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In Monet’s Garden

“I am good for nothing except painting and gardening. My greatest masterpiece is my garden.”
— Claude Monet

 

Such a statement coming from a leading artist of the Impressionism Movement in the late 1800s and early 1900s! The works of Monet the painter are well known, but to truly discover his accomplishments as a gardener takes a trip to his home in Giverny, France.

Water and Respite

A small town hugged by the Seine River in eastern Normandy, Giverny is about 45 miles west of Paris. It first caught Monet’s eye in 1883 when he traveled through the region by train one day. He was struck by the beauty of Giverny and vowed to return. Not only did he come back, but he rented a farmhouse, formerly part of a cider operation, that he eventually bought and made his home until his death in 1926.  

The house included two acres of land, which Monet eagerly began transforming into a living masterpiece of landscaping. Monet was a hands-on gardener, doing much of his own planning and planting with his family. He eventually bought even more land to expand his personal paradise.

The echoes of what Monet accomplished in his garden still remain today, and they are certainly worth a trip to Giverny to discover and enjoy. To double this pleasure, keep in mind that there are actually two distinct gardens, the Water Garden and what Monet called his Clos Normand. Clos is French for “enclosure,” much like a personal, intimate walled garden.

The Water Garden took Monet almost 20 years to complete, and the beautiful results reflect the effort. Winding paths lead visitors along the gentle brook Ru that feeds the pond, under majestically mature trees, past colorful blooms of plants that hug the shorelines and eventually, on to the famous Japanese bridge, which remains frozen in time as an iconic inspiration for some of Monet’s greatest paintings. 

Even a casual glance across the still waters in the summer reveals another artistic déjà vu view. The blooming water lilies that float in quiet loveliness on the pond were added because of Monet’s complete, joyful infatuation with them. Stirred by their beauty, he painted them no fewer than 250 times.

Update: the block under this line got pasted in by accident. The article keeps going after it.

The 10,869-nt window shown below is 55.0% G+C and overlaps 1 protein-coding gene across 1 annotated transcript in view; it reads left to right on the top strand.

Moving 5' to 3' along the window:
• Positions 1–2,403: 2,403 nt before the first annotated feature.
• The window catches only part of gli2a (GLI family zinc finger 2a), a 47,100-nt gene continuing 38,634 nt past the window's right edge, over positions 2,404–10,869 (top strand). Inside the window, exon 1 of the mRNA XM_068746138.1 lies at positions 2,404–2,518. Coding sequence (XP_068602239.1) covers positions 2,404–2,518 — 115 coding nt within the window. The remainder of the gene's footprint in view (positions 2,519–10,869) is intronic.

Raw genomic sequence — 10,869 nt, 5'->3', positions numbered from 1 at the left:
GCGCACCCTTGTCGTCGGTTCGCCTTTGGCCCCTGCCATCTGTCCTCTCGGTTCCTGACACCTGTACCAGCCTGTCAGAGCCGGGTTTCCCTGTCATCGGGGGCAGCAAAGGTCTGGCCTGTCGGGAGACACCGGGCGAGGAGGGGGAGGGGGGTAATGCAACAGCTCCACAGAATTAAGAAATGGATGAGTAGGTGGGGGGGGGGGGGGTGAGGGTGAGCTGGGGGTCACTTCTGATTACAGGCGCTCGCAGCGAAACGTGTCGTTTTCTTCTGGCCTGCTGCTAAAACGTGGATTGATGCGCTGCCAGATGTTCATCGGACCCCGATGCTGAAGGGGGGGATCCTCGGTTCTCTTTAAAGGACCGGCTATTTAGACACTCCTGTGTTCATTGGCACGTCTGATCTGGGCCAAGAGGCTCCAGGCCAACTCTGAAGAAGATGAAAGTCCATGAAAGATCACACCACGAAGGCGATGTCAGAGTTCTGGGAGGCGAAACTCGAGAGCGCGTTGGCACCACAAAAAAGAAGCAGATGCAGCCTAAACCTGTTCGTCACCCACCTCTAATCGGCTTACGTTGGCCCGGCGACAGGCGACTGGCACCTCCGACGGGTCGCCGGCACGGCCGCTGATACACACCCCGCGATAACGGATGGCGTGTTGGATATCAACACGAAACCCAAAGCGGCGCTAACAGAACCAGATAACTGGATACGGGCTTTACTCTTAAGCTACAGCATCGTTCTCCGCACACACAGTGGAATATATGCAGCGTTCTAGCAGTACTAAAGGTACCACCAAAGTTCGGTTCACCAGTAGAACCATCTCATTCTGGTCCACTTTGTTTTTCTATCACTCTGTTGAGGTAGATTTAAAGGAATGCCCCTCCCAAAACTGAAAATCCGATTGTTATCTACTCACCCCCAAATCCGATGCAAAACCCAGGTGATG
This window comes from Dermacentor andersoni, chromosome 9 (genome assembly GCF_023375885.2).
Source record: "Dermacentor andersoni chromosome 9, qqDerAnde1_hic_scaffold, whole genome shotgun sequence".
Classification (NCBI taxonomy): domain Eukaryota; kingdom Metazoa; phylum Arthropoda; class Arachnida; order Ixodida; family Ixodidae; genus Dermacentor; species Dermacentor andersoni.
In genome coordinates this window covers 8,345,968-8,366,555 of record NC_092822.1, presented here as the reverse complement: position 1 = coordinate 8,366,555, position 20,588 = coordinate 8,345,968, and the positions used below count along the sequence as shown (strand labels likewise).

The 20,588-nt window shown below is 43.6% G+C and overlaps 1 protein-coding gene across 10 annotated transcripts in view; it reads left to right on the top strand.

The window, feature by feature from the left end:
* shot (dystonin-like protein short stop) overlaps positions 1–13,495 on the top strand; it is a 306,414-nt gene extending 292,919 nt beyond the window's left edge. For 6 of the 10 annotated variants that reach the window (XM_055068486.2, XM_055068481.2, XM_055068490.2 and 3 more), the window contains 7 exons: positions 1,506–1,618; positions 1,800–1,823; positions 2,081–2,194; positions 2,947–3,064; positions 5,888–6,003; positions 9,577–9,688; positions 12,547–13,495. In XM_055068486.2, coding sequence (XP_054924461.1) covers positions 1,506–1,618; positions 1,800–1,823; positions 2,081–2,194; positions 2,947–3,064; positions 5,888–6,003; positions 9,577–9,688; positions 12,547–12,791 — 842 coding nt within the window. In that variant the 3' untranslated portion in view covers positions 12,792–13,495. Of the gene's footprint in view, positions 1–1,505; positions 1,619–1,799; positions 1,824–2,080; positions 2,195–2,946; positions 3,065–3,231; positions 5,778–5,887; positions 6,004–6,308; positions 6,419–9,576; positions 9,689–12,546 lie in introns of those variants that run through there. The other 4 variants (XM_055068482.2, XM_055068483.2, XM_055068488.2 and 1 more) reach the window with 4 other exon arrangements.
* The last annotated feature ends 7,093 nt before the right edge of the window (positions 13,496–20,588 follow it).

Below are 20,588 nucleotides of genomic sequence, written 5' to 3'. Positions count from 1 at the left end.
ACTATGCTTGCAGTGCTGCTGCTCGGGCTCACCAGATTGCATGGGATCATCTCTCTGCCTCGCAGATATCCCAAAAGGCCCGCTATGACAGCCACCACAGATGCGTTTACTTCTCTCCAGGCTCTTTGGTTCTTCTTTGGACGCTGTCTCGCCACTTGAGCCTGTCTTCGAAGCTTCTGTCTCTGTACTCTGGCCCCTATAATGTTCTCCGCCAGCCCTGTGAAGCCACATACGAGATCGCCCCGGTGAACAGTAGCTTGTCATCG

While bends, curves and swerves define the design of the Water Garden, in Monet’s Clos Normand, a regimen of Old World rectangular planting beds dominate. But that’s about as far as orderly discipline goes. Much as Monet intended, playful anarchy rules many of these beds with plants allowed to flop, droop and stretch into pathways. In fact, on the long lane leading up to the main house, each year, nasturtium vines planted on its flanks ever so slowly crawl, cross and reclaim the walkway until, by late September, it’s a complete carpet of living green and orange. 

Art in Bloom

And just as Monet used the effects of colors in his paintings to play with the imagination, he did likewise in his garden beds. Enjoy a soothing stroll down a long strip of cool blue, modest white and pleasing pink blooms, turn the corner, and be met with a loud row of hot yellow, screaming orange and sizzling red flowers!

Even the nose can’t escape Monet’s influence in his garden. In the same way, he wanted admirers to experience rather than just appreciate his Impressionistic paintings, a broad palette of plants uses scents to also help arouse the senses. Lilies, butterfly bushes, wisteria, lavender, basil, orchids, ginger lilies, roses — the soft, natural perfumes from these and other fragrant pretties only help to draw visitors deeper into Monet’s world.  

If done right — meaning becoming leisurely immersed — exploring the gardens can take much of a day, and for those eager to fully embrace the Monet experience, oh, what a day it will be!

Finding Monet

From Paris, it takes about 45 minutes by train or 90 minutes by car to reach Giverny. However, wanting to soak in the French countryside that Claude Monet came to love so much, I opted for a slow float down the Seine River to Giverny instead. I’m glad I did because the Viking River Cruises’ “Paris & the Heart of Normandy” trip I chose not only delivered the scenery but many bonus Monet moments as well.

For starters, in Vernon, a small town across the Seine from Giverny, just three blocks from where the ship docked, the A.G. Poulain Museum houses two Monet originals. The first captures the Normandy coast cliffs near Pourville at sunset, while the second is an unusual round painting of his water lilies.

The next stop down the Seine was Rouen, which is home to the stately Rouen Cathedral. Monet made this historic church famous in the art world by painting it over 30 times during the course of a year to show the effects of light on the ornate facade. 

Even more tangible traces of Monet can be found in Rouen about six blocks north of the Cathedral at the city’s Museum of Fine Arts (Musée des Beaux-Arts). I spotted nine Monet originals in its Impressionism collection, and they were nicely complemented by several exceptional works from fellow artists Pissarro, Sisley and Pinchon.

Also, this Viking tour spends its first two days and its last day in Paris, leaving time to take a cab (which the ship’s Cruise Director can arrange) to Musée Marmottan Monet that houses around 100 of Monet’s paintings, making it the largest such collection in the world. And if you still have time, also visit the Musée de l’Orangerie to literally surround yourself with eight of Monet’s famous super-sized water lily murals. 

AAA Member benefit: Receive a $125 per person onboard spending credit with Viking River Cruises.

 

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